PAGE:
Home Emergency Management News EDM Monday Briefing: New Orleans, San Francisco, Wildfire, Volcano, Severe Weather

EDM Monday Briefing: New Orleans, San Francisco, Wildfire, Volcano, Severe Weather


Emergency and disaster management briefing for November 28, 2016

  1. A mass shooting on Bourbon Street in New Orleans left one person dead and nine others injured. Police officials were not clear about what triggered the incident which erupted between two men in the early morning hours on Sunday. Officials indicated the men were not from New Orleans and of the 10 victims, none were the intended target.
  2.  Riders of San Francisco's light rail system were surprised at ticket machines with signs posted by MUNI operators that read "Metro Free" and "Out of Service" late Friday and all day Saturday. An apparent hack of the MUNI computer system is suspected since the screens in the terminal read "you hacked." The system hack was discovered on Friday, but by Sunday, all systems had returned to normal.
  3. The South Carolina Forestry Commission reported on Sunday that the Pinnacle Mountain fire, which started on November 9th, was caused by humans. The fire, which has now consumed more than 9,500 acres, cost over $3.3 million dollars to fight so far, and was only 50% contained as of Sunday. The fire prompted S. Carolina Governor, Nikki Hayley to declare a state of emergency on Wednesday for Pickens and Greenville Counties. Table Rock State Park and the Table Rock Trail System will remain closed until officials can complete a thorough damage assessment and ensure it is safe for visitors.
  4. A recent outbreak of the H5N8 virus, an avian flu, has been sweeping across northern Europe. On Saturday, 190,000 ducks on six farms in the Netherlands were destroyed to help contain the outbreak that has also impacted Denmark, Finland, Germany, Poland and Sweden. Officials discovered the disease in a village about 43 miles from Amsterdam, and outbreaks in India and the Middle East have also been reported, prompting some nations to issues requests that all poultry be kept indoors to prevent its further spread.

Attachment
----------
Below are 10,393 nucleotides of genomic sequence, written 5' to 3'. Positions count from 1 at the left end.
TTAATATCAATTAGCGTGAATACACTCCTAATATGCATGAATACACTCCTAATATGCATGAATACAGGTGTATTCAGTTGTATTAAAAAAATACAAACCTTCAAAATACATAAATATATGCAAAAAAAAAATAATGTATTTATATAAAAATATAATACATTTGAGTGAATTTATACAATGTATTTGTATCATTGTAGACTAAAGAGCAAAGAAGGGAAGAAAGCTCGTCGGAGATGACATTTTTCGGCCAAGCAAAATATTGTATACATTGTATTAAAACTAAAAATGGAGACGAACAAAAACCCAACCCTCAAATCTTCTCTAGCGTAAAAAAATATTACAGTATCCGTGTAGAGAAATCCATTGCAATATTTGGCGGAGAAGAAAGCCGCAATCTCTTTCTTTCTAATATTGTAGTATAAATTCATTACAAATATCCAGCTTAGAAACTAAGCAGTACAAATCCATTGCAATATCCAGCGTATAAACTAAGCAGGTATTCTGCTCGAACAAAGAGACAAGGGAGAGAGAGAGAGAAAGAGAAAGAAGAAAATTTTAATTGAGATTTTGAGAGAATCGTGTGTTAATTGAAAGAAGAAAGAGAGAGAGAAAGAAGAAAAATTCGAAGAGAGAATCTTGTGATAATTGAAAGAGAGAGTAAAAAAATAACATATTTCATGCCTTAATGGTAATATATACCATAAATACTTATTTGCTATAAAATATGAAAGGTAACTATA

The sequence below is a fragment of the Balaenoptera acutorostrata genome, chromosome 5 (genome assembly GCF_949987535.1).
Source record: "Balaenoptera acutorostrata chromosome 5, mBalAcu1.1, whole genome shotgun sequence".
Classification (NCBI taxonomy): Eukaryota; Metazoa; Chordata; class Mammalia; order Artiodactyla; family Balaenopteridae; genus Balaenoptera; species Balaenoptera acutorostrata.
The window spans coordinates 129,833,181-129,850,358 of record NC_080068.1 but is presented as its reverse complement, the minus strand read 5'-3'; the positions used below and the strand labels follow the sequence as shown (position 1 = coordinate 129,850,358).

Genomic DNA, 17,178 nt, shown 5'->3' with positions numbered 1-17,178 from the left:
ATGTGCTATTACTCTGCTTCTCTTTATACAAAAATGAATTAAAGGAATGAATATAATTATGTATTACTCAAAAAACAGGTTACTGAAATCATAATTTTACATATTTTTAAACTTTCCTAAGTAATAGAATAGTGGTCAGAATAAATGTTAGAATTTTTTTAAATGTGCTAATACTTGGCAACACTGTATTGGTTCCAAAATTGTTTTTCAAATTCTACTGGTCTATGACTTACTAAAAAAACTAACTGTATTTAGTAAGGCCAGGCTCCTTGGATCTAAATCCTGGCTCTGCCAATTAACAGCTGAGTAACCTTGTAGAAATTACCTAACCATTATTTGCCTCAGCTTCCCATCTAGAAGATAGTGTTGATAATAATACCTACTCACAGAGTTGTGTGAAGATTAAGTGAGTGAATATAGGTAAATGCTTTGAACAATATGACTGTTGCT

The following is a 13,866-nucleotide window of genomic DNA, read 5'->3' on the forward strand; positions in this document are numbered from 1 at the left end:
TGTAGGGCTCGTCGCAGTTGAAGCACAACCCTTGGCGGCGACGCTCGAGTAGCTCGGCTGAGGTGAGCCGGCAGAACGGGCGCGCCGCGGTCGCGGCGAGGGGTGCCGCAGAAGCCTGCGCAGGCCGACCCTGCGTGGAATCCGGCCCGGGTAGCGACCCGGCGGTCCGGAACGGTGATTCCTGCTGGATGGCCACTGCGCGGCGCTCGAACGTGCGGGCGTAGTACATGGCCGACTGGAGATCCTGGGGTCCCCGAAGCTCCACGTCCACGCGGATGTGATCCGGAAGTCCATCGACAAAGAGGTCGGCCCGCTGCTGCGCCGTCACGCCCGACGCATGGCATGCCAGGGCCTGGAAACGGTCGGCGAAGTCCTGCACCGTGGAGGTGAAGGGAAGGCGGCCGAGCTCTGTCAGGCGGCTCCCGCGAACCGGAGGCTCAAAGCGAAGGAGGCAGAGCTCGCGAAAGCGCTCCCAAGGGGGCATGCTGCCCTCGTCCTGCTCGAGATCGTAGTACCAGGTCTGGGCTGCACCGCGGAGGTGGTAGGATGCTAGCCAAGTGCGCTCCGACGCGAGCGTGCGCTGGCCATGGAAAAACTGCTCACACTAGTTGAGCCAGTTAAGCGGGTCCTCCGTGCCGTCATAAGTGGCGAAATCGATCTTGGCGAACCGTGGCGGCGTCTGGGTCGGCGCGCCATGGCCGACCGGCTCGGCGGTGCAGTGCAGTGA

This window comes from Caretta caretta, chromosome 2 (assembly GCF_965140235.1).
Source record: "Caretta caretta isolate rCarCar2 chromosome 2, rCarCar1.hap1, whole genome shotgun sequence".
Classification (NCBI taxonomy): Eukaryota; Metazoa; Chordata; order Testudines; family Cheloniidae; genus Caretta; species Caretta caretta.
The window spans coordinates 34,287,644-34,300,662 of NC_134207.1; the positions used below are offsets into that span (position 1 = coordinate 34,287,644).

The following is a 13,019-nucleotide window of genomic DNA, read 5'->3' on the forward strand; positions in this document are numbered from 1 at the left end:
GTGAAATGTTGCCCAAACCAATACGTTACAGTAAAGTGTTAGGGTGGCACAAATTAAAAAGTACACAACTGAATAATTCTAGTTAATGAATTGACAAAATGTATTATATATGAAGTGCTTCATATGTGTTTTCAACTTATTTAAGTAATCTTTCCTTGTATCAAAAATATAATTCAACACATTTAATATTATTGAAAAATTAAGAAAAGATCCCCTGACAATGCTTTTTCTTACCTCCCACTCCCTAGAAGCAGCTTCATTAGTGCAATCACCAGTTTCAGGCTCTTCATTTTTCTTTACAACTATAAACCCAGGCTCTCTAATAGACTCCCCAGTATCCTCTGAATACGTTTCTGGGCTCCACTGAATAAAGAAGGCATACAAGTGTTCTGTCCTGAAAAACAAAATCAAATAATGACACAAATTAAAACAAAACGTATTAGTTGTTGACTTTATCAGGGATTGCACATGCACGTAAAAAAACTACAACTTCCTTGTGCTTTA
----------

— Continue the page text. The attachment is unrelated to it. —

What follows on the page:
5. A volcano, located approximately 40 miles south of Mexico City, erupted on Friday spewing a billowing cloud of dark, hot ash at least three miles into the air. In the first 24 hours of the Popocatépetl eruption, three explosions, 129 ash ruptures, and one small earthquake have been recorded. Civil authorities are cautioning residents and visitors to avoid the area, warning that hot ash is dangerous and can also cause potential breathing issues, especially for the elderly, children, and any individuals with pre-existing respiratory problems.
  6. On Sunday, Israeli Prime Minister, Benjamin Netanyahu stated that most of the major wildfires raging across the region had been contained, although not extinguished, after forcing tens of thousands of people to evacuate their homes in the area of the occupied West Bank. Dry, windy conditions fueled the blazes that began over five days ago--some of which are suspected to have been started by arson--and caused millions of dollars in damages. On Sunday, over two dozen people have been arrested on suspicion of arson in connection with the ongoing wildfires.
  7. A strong weather system developing in the central United States is predicted to impact a large area of the northern and central Plains with strong winds, snow, and heavy rain on Monday. Later in the day, that same system is expected to have a strong impact across Louisiana, southern Arkansas, and eastern Texas with severe thunderstorms likely being spawned across the cold front. Weather forecasters are not ruling out the possibility of an isolated tornado in conjunction with this late season system because all the conditions necessary for producing damaging winds, hail, and tornadoes will be present.
  8. In a rare condition known as thunderstorm asthma, six people have died and another five remain on life support, three of them in critical condition, in Melbourne, Australia, the nation's second-largest city. The wild thunderstorm struck the city last Monday, causing water-saturated ryegrass pollen grains to explode, dispersing tiny pollen particles that when inhaled, penetrated deep into lungs. Hospitals and emergency services were overwhelmed, treating at least 8,500 patients suffering from asthma attacks. The phenomena, though rare, has also occurred in Britain, Canada, Italy and the United States.

Kimberly Arsenault Kimberly Arsenault serves as an intern at the Cleveland/Bradley County Emergency Management Agency where she works on plan revisions and special projects. Previously, Kimberly spent 15 years in commercial and business aviation. Her positions included station manager at the former Midwest Express Airlines, as well as corporate flight attendant, inflight manager, and charter flight coordinator. Kimberly currently holds a master's degree in emergency and disaster management from American Public University.